The team spent years refining their techniques until they could be carefully used in a growing number of patients. The procedure’s early success convinced Seattle surgeon Dr. William Hutchinson to build the team a permanent home and break ground on the original Fred Hutch building.
In 1974, Thomas joined the faculty at the Hutch. Just three years later, his team published a seminal paper that tracked 110 transplant patients and showed a 16 percent long-term survival rate. During the following decades, Thomas, his research team and countless other scientists at Fred Hutch and around the world made more discoveries that further improved and expanded the procedure.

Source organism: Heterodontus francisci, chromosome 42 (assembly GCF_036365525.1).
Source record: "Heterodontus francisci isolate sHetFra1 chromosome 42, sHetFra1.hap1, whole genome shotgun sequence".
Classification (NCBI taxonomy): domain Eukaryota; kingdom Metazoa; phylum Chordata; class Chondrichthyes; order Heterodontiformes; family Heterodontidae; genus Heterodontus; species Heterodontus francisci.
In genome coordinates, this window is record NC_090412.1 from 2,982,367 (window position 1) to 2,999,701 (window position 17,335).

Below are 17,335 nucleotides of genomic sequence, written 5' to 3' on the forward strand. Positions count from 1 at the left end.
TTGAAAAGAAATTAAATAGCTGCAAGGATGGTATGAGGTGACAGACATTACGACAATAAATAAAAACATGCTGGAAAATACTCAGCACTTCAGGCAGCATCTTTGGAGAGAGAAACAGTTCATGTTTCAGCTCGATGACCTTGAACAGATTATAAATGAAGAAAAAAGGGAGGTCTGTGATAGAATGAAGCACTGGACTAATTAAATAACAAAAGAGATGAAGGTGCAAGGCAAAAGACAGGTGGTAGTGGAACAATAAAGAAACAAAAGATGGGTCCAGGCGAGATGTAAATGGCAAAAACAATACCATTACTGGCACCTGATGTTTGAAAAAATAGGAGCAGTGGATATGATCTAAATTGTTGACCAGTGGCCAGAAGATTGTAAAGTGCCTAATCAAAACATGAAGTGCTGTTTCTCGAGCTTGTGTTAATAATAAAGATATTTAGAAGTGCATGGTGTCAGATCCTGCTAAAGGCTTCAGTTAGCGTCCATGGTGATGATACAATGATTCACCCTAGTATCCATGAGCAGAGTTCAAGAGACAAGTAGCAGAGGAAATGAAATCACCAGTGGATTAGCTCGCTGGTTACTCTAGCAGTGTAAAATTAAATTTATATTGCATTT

Thanks to bone marrow transplantation and its many innovations, some leukemias that once were a death sentence now have cure rates of up to 90 percent.
In 2017, the Fred Hutch Bone Marrow Transplant Program at Seattle Cancer Care Alliance was recognized by the Center for International Blood and Marrow Transplant Research as one of 13 centers in the U.S. that exceeded expectations for one-year survival rates for patients receiving blood stem cell transplants from healthy donors. Our program was one of only six to have exceeded expectations for at least five years in a row.
Learn more about how bone marrow transplantation is evolving to help more people, treat more diseases and save more lives.